Representatives from chambers throughout the area, including Holly Doughtery, president of the Mount Vernon-Lee Chamber of Commerce (far right) and Nancy-jo Manney, president of the Greater Springfield Chamber of Commerce (fourth from left) posed with project staff with a signed pledge to discourage distracted driving.
Photo Courtesy of 95 Express Lanes.
Although April was designated as National Distracted Driving Awareness Month, the issue continues to affect drivers in and around Fairfax County throughout the year.
According to the Fairfax County Police Department, distracted driving resulted in 1,175 crashes in 2013. In the Lee district, Franconia Road and South Van Dorn Street was a top location for crashes involving distracted drivers.
A recent survey has also found that distracted driving is on the rise along Interstate 95, although construction of the express lanes has kept the area busy with construction.
The report, released on May 8 by Transurban-Fluor and AAA Mid-Atlantic, found that distracted driving rose to 62 percent this year, up from 56 percent in 2013.
“Distracted driving is dangerous under the best conditions - it is even more dangerous in a work zone," said Aubrey Layne, Virginia Secretary of Transportation, in a press release on May 8. "Transportation safety and the safety of those who report to work each day to improve Virginia's infrastructure is our top priority. Drivers can make our roads significantly safer by taking one simple step - put down the phone while behind the wheel."
THE REPORT surveyed 1,023 drivers who live in Northern Virginia and travel along the express lanes construction. The number of distracted drivers who have had an incident or a near-miss is now at 31 percent, up from 24 percent in 2013, the report says.
The survey also found that work-related demands could be a cause of distracted driving, as 54 percent of distracted drivers were found to have at some point responded to an issue relating to work. And, those who respond to work-related issues are more likely to respond to texts and emails.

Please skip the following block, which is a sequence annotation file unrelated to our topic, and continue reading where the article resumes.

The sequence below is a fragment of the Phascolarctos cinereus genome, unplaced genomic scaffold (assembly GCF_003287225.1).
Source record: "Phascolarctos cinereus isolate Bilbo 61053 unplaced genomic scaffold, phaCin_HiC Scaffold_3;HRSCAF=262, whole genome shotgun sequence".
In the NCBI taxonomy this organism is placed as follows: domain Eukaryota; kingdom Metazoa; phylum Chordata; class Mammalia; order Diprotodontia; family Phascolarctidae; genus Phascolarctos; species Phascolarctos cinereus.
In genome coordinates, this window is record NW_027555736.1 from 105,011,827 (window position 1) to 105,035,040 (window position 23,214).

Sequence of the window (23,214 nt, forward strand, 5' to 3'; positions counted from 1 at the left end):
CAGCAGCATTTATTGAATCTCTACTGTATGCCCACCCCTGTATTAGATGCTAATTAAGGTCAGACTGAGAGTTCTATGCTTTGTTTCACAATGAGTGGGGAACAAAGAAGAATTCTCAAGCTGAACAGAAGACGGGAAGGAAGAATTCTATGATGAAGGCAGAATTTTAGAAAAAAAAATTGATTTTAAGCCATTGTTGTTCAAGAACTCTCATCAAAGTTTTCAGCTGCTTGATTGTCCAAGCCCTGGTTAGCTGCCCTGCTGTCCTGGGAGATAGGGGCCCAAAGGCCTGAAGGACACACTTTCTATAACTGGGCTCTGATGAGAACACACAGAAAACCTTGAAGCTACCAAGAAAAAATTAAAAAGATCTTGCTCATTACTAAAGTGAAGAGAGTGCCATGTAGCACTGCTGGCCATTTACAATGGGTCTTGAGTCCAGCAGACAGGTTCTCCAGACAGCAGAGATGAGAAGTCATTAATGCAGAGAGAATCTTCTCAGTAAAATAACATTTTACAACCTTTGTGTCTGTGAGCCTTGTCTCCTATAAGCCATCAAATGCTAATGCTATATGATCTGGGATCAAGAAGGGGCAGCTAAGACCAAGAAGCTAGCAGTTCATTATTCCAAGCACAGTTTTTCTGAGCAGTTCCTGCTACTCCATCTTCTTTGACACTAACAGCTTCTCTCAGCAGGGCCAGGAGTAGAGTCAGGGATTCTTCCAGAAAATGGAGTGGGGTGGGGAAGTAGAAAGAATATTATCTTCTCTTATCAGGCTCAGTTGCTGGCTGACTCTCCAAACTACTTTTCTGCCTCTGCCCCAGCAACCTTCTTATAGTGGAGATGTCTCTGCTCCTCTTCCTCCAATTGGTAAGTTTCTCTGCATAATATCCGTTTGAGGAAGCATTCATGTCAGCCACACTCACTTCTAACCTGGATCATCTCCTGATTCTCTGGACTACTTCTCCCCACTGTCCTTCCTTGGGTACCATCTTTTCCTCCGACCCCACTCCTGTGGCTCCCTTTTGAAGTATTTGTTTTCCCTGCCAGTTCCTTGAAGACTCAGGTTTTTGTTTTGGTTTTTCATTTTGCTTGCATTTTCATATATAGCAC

“The issue of distracted driving in Virginia starts and ends with this: if you’re driving distracted, you’re dangerous to everyone on the road,” Mahlon G. “Lon” Anderson, AAA Mid-Atlantic spokesman, stated in the May 8 press release. “Employers must actively work to change their culture and discourage employees from driving distracted by changing policy. When it comes to distracted driving, being passive won’t work. Changing behavior to save lives demands aggressive action.”
The Fairfax County Chamber of Commerce, the Mount Vernon-Lee Chamber of Commerce, and the Greater Springfield Chamber of Commerce joined other chambers throughout the area at the second annual “Orange Cones. No Phones.” Distracted Driving Safety Campaign press conference to remind the public not to use their cell phones while driving and to avoid distracted driving.
IN MARCH, the Fairfax County Police Department held its first class on distracted driving to train officers on the dangers of this occurrence. Distracted driving is anything that causes drivers’ eyes to leave the road, their hands to leave the wheel, or their mind to be taken off driving.
According to the Centers for Disease Control and Prevention, more than nine people are killed every day in crashes involving a distracted driver. And since construction of the 95 Express Lanes is continuing from Stafford County into Fairfax County near Edsall Road in Springfield through the end of 2014, it may continue to be a problem for commuters in the area.